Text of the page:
One of the things that we should remind ourselves more often is to keep it simple.
Its good to experiment with some ideas and try different things, but its almost never the case when a more sophisticated Viz is more desirable than a simpler one though it may be the case that a sophisticated Viz displays more information.
The purpose of a Viz is not just to show information in colorful format but to represent it in a more intuitive sense with least possible cognitive load required to understand it.
Rule of thumb: Simpler the Viz >> Less Cognitive load required to read >> More Intuitive it becomes >> Better it is.
A simple way to represent data involving time as a parameter is line graph. Annotations mean some text for guidance or reminders. Annotated line graphs are simple line graphs that contain some text to explain the trends of events in the Viz so that it becomes easier to understand the data.
Lets see how we can do this,
I downloaded data of total World's approximate GDP value measured every year from the Official Website of World Bank. The goal is to display the effect of some of the major Recessions on GDP growth.
Data consist of Year as a dimension starting from 1960 and the total World GDP value in USD as a measure for every year. I have added an additional column in the data : Recession, by doing some research on some of the major recessions and the Year they got triggered in the market. Null value in this column mean that there was no major recession recorded in that particular year as per my research.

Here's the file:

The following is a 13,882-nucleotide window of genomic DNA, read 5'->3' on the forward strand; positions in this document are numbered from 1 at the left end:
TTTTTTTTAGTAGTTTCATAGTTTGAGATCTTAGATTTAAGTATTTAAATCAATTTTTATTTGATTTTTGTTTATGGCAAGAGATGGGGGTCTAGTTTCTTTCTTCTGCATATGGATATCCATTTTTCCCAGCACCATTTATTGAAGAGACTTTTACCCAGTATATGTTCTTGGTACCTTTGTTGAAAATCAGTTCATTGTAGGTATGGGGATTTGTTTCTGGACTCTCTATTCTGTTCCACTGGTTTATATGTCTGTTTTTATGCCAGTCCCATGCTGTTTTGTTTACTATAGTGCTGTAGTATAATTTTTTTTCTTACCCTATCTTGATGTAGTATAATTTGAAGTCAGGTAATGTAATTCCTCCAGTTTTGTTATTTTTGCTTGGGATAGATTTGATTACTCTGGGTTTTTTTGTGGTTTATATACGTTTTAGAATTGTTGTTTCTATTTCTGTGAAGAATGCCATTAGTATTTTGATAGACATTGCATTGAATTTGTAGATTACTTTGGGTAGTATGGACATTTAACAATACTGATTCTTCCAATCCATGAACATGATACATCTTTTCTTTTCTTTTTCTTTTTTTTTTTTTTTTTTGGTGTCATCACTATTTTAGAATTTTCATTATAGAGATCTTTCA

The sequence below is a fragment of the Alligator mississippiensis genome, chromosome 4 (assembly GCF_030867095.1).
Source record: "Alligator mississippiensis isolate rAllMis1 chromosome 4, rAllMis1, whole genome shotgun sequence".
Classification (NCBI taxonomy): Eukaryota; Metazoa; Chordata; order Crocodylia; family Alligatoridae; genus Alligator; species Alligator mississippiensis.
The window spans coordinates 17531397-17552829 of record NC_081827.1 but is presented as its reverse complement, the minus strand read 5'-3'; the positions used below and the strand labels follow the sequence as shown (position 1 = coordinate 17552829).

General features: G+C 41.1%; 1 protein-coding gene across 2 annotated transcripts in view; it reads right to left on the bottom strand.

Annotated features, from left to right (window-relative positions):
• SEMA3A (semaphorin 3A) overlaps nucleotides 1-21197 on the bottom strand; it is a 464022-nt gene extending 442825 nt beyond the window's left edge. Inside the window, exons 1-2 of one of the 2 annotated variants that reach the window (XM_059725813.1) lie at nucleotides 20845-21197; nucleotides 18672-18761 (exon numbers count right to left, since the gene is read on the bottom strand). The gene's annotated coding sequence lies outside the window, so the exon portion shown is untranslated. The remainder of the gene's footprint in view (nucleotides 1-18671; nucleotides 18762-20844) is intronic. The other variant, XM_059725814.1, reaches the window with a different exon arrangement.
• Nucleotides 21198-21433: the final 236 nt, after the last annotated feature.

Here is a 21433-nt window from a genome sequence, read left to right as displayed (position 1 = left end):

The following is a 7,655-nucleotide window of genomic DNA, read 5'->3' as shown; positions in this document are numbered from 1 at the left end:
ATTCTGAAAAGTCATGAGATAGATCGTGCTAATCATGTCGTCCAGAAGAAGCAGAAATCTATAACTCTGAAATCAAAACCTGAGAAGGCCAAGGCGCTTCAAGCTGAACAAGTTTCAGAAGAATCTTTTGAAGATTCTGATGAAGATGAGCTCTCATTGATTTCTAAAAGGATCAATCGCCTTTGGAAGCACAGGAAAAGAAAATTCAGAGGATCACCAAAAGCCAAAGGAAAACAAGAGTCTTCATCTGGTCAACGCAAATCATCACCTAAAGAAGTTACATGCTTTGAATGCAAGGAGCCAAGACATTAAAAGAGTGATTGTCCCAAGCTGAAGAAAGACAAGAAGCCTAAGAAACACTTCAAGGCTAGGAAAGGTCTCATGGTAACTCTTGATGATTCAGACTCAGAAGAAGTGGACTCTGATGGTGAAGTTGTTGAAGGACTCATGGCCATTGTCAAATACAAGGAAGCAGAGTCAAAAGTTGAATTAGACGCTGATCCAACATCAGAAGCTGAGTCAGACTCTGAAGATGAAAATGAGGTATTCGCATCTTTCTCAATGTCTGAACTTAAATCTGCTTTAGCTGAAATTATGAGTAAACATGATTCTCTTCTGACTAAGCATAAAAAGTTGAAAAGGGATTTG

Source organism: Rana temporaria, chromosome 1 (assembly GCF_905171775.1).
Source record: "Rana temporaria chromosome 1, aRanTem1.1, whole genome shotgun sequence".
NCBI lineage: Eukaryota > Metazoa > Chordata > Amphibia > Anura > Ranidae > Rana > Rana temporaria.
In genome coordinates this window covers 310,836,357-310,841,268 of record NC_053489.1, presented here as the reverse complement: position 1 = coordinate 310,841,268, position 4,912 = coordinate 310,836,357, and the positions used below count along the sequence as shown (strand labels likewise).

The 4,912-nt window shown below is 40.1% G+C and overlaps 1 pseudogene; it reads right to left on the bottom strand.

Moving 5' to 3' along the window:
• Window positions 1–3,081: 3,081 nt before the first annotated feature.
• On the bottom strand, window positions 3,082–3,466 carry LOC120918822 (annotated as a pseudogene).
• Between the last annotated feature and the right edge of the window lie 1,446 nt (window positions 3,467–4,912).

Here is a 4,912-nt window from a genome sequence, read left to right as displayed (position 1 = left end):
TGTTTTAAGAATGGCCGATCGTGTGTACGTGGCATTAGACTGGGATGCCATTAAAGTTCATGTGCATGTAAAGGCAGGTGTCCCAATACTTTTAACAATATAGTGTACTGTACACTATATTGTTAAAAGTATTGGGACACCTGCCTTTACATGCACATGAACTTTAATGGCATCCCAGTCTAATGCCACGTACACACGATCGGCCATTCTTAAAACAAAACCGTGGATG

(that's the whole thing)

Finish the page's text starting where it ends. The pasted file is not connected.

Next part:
Figure 1: Data from World Bank
Next, in order to make the major Recession years stand out so that those could be focused and compared with cognitive ease, I have created a Calculated Field named Expansion. The value of Expansion field 'Yes' shows the absence of any major Recession across the World (We use the Recession field from the database here. Conversely, if there exist any major recession then the value becomes 'No'. This just plays the role of a flag for a recession event.
Figure 2: Calculated Field Expansion
Now we are ready to plot. Placing the GDP measure on the row shelf and the Year Dimension on column shelf creates a basic line chart as shown on the first half of the image in the Fig 3 below.
This view of data could be made better. Its difficult to identify the year when the GDP was affected and since the graph is a continuous line, its easy to see the general trend but difficult to compare nearby year's values.
It turns out that we are naturally good in comparison when we focus on some distinct finite points in a small area. Lets make use of this fact.
Now we have to do 2 tasks: 1) Add distinct equally spaced points to the Viz. 2) Try to highlight the attention to the region we want user to focus on.
This reduces the work to be done by user to find the relevant places to focus and makes our Viz more intuitive.
We do (1) by adding the GDP to the rows again and selecting circles instead of line from the marks card this time. This creates a new line-like chart following the trail of the line chart but instead of being continuous it is discrete as shown in the lower part of the Fig 3.
In order to draw users attention (2), we add the the 'Expansion' calculated field to the color card for the lower graph. This highlights the Recession and Non Recession years differently. We can fine tune the colors. I have selected red for Recession years and blue (which is common to the line chart) for non Recession years.
After fine tuning the size of the circles and colors from the marks card, right-click the y-axis of the lower chart and select the Dual Axis option. By now, the axis of both the graphs should combine and the circles should be perfectly overlaid on the line. (Synchronize the axis if necessary)